Clichés—the kind your eighth-grade English teacher underlined with a red pen—abound in Conley’s prose, as do quotation marks around things that don’t need quotation marks around them, awkward prepositions, and odd, almost-correct choices of words (“persuaded” instead of “convinced,” for example). The book is full of lumpy passages like this one: “The general store in the nearest town, twenty miles west, where we did our shopping, after burning down in the winter—like many local businesses, for ‘unknown causes’—reopened in a larger, improved version.”

Conley is not a native speaker of English; she was born and raised in Switzerland. If one knows this from the get-go, one can easily hear her accent, as if Conley were reading the chapters aloud. Knowing this makes her unpolished writing seem charming; however, if one did not know this about the author, her unpolished writing would seem simply unpolished. Did her editors purposely refrain from tidying up her essays, to preserve that foreign-born charm? When Conley describes the labor of tree planting with, “All night long, I had sweet dreams of repetitive motion syndrome: open, insert, close …,” it is not charming. It’s just a misuse of the term “repetitive motion syndrome.” While it feels mean-spirited to be picky about, well, mistakes, the fact remains that the book is full of them, and they are a barrier to us being moved by Conley’s story.

The book is divided into two parts: “Babes in the Woods,” and “The War Against the Beavers.” The first section consists of plain, wide-eyed accounts of the acquisition of the cabin and property, and of her visions for “harmony with nature.” In the second section, the author digs in and the essays follow each other purposefully instead of dreamily. Naturally, a war against beavers is more interesting than visions of harmony, and Conley writes with more gusto and more self-awareness in the second half of the book. In part, this is because she is no longer writing from the point of view of an outsider. She knows the land, the locals, and the beavers. She likes them more for knowing them. More importantly, she likes herself better as a beaver-killer than as a naïve city dweller.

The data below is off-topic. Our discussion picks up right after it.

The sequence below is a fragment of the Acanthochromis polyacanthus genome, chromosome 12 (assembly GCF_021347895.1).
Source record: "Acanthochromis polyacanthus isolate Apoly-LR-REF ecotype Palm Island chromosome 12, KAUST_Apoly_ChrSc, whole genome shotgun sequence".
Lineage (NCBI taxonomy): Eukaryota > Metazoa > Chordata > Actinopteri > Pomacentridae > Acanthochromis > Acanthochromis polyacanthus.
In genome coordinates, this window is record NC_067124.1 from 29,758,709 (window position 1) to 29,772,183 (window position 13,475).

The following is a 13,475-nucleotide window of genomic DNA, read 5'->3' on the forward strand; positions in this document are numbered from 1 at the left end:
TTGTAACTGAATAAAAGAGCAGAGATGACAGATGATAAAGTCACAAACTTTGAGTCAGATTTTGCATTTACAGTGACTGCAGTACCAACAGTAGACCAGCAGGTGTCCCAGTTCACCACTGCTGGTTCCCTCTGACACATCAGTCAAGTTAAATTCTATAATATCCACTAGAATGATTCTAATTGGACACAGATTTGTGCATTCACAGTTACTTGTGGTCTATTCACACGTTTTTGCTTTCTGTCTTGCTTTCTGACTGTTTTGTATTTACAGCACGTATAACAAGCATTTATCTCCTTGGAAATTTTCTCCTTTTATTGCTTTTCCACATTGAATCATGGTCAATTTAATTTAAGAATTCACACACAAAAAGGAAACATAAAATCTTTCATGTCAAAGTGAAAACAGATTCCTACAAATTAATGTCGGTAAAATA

Conley is not, however, a local. She never will be, nor does she want to be. Her position is a common one—seeking the wilderness experience, but hoping few others will seek it—and her praise for the resourcefulness and strength of the local folk is weakened by her passing remarks about their physical fitness or home décor. She is not fully conscious of her own disapproval, but this, more than clumsy grammar or junior-high clichés, is what keeps her essays from saying what we want them to say: “I am humbled by this place.” She comes to appreciate the beavers partly because they are less destructive to her wilderness dream home than humans are. But is this fair to the humans, who, unlike Conley, actually live there year-round? It’s a precarious thing, to love the wilderness in modern times, to draw the line at “enough” development. Conley wisely does not say where that line should be drawn, but neither does she let us see enough of her own personal development and how her cabin and beavers have shaped it.